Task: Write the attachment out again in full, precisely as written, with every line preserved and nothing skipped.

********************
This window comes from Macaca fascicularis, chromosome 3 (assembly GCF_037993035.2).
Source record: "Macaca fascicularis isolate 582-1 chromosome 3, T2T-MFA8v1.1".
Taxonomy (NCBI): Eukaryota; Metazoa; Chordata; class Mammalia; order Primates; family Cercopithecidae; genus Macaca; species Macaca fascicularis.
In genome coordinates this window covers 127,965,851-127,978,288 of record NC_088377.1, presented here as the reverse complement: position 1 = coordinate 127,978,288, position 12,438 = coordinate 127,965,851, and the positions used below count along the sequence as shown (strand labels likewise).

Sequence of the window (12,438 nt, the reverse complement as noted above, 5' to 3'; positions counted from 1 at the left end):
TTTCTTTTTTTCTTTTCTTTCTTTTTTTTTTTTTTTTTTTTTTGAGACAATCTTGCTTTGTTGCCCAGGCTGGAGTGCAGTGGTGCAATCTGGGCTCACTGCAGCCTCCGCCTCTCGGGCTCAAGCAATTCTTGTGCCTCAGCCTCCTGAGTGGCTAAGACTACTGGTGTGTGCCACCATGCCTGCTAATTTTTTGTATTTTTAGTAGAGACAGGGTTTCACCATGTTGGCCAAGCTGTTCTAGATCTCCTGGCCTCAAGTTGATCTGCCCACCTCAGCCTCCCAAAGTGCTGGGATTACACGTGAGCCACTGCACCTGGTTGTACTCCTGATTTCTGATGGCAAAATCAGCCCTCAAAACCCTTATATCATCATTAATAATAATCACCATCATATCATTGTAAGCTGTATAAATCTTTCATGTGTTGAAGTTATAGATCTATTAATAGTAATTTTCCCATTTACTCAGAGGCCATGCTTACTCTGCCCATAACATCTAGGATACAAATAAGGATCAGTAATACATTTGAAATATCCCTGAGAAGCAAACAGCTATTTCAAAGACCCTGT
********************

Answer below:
This window comes from Macaca fascicularis, chromosome 3 (assembly GCF_037993035.2).
Source record: "Macaca fascicularis isolate 582-1 chromosome 3, T2T-MFA8v1.1".
Taxonomy (NCBI): Eukaryota; Metazoa; Chordata; class Mammalia; order Primates; family Cercopithecidae; genus Macaca; species Macaca fascicularis.
In genome coordinates this window covers 127,965,851-127,978,288 of record NC_088377.1, presented here as the reverse complement: position 1 = coordinate 127,978,288, position 12,438 = coordinate 127,965,851, and the positions used below count along the sequence as shown (strand labels likewise).

Sequence of the window (12,438 nt, the reverse complement as noted above, 5' to 3'; positions counted from 1 at the left end):
TTTCTTTTTTTCTTTTCTTTCTTTTTTTTTTTTTTTTTTTTTTGAGACAATCTTGCTTTGTTGCCCAGGCTGGAGTGCAGTGGTGCAATCTGGGCTCACTGCAGCCTCCGCCTCTCGGGCTCAAGCAATTCTTGTGCCTCAGCCTCCTGAGTGGCTAAGACTACTGGTGTGTGCCACCATGCCTGCTAATTTTTTGTATTTTTAGTAGAGACAGGGTTTCACCATGTTGGCCAAGCTGTTCTAGATCTCCTGGCCTCAAGTTGATCTGCCCACCTCAGCCTCCCAAAGTGCTGGGATTACACGTGAGCCACTGCACCTGGTTGTACTCCTGATTTCTGATGGCAAAATCAGCCCTCAAAACCCTTATATCATCATTAATAATAATCACCATCATATCATTGTAAGCTGTATAAATCTTTCATGTGTTGAAGTTATAGATCTATTAATAGTAATTTTCCCATTTACTCAGAGGCCATGCTTACTCTGCCCATAACATCTAGGATACAAATAAGGATCAGTAATACATTTGAAATATCCCTGAGAAGCAAACAGCTATTTCAAAGACCCTGT